Creational Aesthetics and the Challenge of Conceptual Art

A trend in theological aesthetics is to advocate for a “creational aesthetic” when discussing the ontology and calling of the artist. In its essential form, a creational aesthetic affirms that artists honor the Creator God by creating art. In some way artists are functioning as God’s image when they...

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Main Author: Félix-Jäger, Steven (Author)
Format: Electronic Article
Language: English
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Published: 2016
In: Religion and the arts
Year: 2016, Volume: 20, Issue: 5, Pages: 663-673
Standardized Subjects / Keyword chains: B Theology / Aesthetics / Creation / Artist / Concept-art
Further subjects: B creation aesthetics conceptual art doctrine of creation contemporary art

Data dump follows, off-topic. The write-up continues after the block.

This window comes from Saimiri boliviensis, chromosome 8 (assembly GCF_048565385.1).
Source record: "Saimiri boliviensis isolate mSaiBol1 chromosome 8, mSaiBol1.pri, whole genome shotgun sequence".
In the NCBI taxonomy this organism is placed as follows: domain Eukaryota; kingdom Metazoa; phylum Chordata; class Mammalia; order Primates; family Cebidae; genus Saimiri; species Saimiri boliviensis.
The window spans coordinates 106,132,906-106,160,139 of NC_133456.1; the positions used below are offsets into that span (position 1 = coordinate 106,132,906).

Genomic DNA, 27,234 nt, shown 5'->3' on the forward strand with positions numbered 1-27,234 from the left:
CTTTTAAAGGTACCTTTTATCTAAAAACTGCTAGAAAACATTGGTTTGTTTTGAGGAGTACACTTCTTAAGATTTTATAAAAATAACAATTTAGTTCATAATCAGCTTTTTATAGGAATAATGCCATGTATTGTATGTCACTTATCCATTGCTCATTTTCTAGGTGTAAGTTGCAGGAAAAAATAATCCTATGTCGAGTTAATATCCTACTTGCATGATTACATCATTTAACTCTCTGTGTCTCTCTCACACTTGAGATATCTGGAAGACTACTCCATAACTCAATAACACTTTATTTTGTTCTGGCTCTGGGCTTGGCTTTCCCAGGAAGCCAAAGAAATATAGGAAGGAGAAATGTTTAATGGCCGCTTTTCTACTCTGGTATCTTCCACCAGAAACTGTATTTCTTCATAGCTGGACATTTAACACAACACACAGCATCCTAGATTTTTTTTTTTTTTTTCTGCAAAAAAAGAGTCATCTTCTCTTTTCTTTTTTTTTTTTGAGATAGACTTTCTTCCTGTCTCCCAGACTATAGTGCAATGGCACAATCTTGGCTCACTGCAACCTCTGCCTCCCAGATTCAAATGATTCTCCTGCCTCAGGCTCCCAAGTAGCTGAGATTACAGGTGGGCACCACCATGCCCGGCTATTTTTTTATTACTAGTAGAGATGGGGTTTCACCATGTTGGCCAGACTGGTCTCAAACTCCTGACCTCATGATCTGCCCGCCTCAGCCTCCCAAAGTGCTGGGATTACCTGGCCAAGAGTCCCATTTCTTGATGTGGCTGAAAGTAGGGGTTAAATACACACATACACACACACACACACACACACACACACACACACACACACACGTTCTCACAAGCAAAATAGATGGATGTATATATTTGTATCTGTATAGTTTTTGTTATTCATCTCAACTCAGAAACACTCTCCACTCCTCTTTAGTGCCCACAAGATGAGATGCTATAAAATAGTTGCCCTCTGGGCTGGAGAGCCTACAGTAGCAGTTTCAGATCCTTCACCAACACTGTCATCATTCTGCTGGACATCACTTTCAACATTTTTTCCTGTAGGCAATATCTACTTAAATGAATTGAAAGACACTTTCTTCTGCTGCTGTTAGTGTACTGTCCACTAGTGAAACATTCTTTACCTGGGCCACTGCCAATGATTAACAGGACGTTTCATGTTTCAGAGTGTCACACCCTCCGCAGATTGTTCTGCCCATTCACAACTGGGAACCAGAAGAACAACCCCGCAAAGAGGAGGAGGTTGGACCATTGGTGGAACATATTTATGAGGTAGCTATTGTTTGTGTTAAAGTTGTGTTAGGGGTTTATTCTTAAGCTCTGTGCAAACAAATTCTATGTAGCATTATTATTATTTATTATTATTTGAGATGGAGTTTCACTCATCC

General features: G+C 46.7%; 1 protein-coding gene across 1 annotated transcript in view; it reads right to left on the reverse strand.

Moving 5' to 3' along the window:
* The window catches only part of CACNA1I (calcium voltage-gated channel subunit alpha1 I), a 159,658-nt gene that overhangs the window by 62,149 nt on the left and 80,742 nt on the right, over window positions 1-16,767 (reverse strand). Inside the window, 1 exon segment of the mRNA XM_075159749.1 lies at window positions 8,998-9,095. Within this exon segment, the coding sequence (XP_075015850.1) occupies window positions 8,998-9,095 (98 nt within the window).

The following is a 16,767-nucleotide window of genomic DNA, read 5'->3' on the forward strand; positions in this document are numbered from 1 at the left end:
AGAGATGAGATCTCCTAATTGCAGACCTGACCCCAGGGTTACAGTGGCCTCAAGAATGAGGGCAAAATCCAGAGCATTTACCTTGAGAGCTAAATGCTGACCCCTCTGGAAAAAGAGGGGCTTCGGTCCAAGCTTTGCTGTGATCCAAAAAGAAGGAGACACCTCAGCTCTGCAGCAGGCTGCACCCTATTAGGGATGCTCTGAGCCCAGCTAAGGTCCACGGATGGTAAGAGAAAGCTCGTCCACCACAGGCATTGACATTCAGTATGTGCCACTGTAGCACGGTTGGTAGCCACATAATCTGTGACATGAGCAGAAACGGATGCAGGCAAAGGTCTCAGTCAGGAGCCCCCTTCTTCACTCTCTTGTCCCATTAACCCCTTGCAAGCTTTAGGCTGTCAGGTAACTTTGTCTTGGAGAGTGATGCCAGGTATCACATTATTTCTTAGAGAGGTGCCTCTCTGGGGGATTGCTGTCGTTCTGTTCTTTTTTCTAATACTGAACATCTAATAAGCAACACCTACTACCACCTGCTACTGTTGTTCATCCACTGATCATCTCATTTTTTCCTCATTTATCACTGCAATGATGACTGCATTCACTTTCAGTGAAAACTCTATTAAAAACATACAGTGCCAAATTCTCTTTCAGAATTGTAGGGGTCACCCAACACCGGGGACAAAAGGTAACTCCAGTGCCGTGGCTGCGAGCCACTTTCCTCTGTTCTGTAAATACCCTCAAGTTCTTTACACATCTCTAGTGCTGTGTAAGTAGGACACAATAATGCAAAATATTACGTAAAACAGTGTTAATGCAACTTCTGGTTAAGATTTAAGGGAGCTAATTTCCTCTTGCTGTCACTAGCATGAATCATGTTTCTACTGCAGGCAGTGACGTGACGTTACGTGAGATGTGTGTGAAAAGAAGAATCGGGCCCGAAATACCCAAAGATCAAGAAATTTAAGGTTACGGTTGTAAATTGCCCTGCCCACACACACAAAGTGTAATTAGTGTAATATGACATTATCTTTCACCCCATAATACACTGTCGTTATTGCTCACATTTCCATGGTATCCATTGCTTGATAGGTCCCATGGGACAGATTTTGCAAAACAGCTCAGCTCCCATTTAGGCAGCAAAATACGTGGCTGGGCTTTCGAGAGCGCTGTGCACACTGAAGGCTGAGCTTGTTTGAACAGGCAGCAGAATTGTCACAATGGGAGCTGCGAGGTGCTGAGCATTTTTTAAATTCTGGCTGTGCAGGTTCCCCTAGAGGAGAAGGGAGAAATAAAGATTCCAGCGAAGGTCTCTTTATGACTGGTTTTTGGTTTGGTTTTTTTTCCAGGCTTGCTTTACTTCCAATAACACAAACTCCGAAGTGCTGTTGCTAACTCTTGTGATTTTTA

Online Access: doi
Summary: A trend in theological aesthetics is to advocate for a “creational aesthetic” when discussing the ontology and calling of the artist. In its essential form, a creational aesthetic affirms that artists honor the Creator God by creating art. In some way artists are functioning as God’s image when they make art. While this view is popular in the Christian engagement of the arts, it is uncertain if such an observation is the preeminent way of understanding the role of the artist. Can one be considered an artist if s/he is removed from the tactile process of making? In the contemporary art world, the role of the artist in visual art has come into question with a stronger emphasis on conceptuality, over and against construction. In this article I argue for an alternate way of understanding creational aesthetics that makes room for conceptuality in art.
ISSN: 1568-5292
DOI: 10.1163/15685292-02005005
Persistent identifiers: DOI "10.1163/15685292-02005005"